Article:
Following the New Testament Money Trail

What started as a post about “Wealth with Wings” and putting our financial eggs in God’s basket has morphed into a series of posts following just a small section of the New Testament money trail (hopefully not a rabbit trail).  I think the length was necessary to really get us thinking about the seriousness of what Jesus said about investing our money.  I hope you have picked up some food for thought along the way.

In practical terms, what might this “send it on ahead” approach to financial planning look like in today’s world.  Keeping in mind the admonition to use our wealth to make friends that will welcome us into the eternal dwellings, it might look like this:

It might be sponsoring a child in an impoverished country, providing money for his physical needs and prayers and letters for his spiritual needs.  I can’t think of too many situations that are as close to making friends that will greet us in eternity as this.  Or how about buying groceries for a family where both parents are out of work?  Will they be the ones to greet you in your eternal dwelling?  Have you considered giving your car to a family that needs transportation instead of trading it in?  But I can’t get the car I want if I don’t have my trade-in to contribute to the cost.  Maybe the car you want is not the car you need.  Giving away a car can be a huge blessing to someone in need.  Or maybe it is giving money to a family member to improve their living situation.  Remember, our contributions do not have to be to a tax-deductible ministry to count in God’s eternal ledger.

What about hosting a Bible study or worship time for students at your house?  They might kill the grass or put a hole in a wall or leave your basketball out in the rain.  Does that make you think, “Let’s leave that for Mr. Whitaker?”  Or maybe you could host a pot-luck to welcome new folks into your neighborhood or into the community of your church.

Another investment option is financially supporting missionaries and the world-wide mission effort.  Are you willing to say “no” to something to support your friends who have said “no” to the comforts of home to follow the path God has outlined for them?  This is not a guilt trip.  This is looking at your giving decisions with the intentionality of making it an investment.  This is following the path God has for us and helping our brothers and sisters in the ministry God has given to them.  The list is as long as our imagination.

This type of investing is not just giving your money away willy-nilly.  It is not about giving money out of obligation.  It is prayerfully recognizing the people and needs God has placed in your path and responding with generosity.  It is making a conscious choice to invest in people rather than build up our own bank account.  And it imitates our Lord Himself whose generosity to us is beyond measure.

Money and the Early Church

The most quoted passage in the New Testament describing the early church is Acts 2:42-47.  “They were continually devoting themselves to the apostles’ teaching and to fellowship, to the breaking of bread and to prayer.  Everyone kept feeling a sense of awe; and many wonders and signs were taking place through the apostles.  And all those who had believed were together and had all things in common; and they began selling their property and possessions and were sharing them with all, as anyone might have need.  Day by day continuing with one mind in the temple, and breaking bread from house to house, they were taking their meals together with gladness and sincerity of heart, praising God and having favor with all the people.  And the Lord was adding to their number day by day those who were being saved.”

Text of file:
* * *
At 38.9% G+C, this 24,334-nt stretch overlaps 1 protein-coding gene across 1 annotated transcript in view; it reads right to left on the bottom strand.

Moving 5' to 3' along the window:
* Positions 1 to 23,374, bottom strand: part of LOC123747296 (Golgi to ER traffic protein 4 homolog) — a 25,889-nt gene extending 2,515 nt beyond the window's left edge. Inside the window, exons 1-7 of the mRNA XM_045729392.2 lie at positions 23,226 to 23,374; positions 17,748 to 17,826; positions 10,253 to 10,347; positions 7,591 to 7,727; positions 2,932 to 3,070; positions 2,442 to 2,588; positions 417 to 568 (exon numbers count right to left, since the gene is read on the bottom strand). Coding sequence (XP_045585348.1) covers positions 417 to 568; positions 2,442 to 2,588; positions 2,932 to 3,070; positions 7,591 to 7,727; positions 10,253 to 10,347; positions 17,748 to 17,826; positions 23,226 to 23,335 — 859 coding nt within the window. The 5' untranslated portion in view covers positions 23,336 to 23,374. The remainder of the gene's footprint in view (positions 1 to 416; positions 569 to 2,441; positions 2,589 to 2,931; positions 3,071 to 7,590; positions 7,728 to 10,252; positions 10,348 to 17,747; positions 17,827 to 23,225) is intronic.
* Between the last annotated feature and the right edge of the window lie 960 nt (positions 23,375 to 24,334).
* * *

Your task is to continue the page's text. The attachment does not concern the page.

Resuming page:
If you are like me, you have heard this passage preached many times.  And an interesting subplot to these messages is how we always leap over verses 44 and 45 (in italics above) in regard to application to today’s church.  I am always curious why this is so.  Everyone wants to be a New Testament church.  Everyone wants to emulate the early church.  But for some reason we want to leave out the selling and sharing.

I used to think that the verses smacked too much of socialism or communism and since that used to describe our sworn enemy, no proper American – Christian or otherwise – should have any part in property redistribution.  But I think the reason we ignore these verses is more personal than country allegiance.

These verses, quite frankly, step on our space.  I am good with listening to the apostles’ teaching.  I am good with sharing meals together.  I am good with fellowship (even though the Greek word used here for fellowship [koinonia] implies the sharing of goods).  I am good with prayer.  I am good with praising God.  But selling things, or choosing not to buy things, and giving to my brother or sister in need; that is stepping on my space.

Maybe I am looking at this too simply.  But I can’t find a context reason to not read this just as it is written.  It would seem to me that if we want to follow the example of the early church – and it appears here that they are living out the “send it on ahead” investment strategy of Jesus – we should be a community who looks after the material needs of our family of faith.

One more thought.  Could this be one reason the American church does not stand out in the wonder and awe department like the Acts 2 community (vs 43)?  We look just like the rest of America in our investment decisions focused on which investment strategy increases our nest egg the fastest.  Sharing our possessions not only blesses our brothers and sisters in Christ, but announces to the watching world our dependence on the God we serve and our radical love for one another.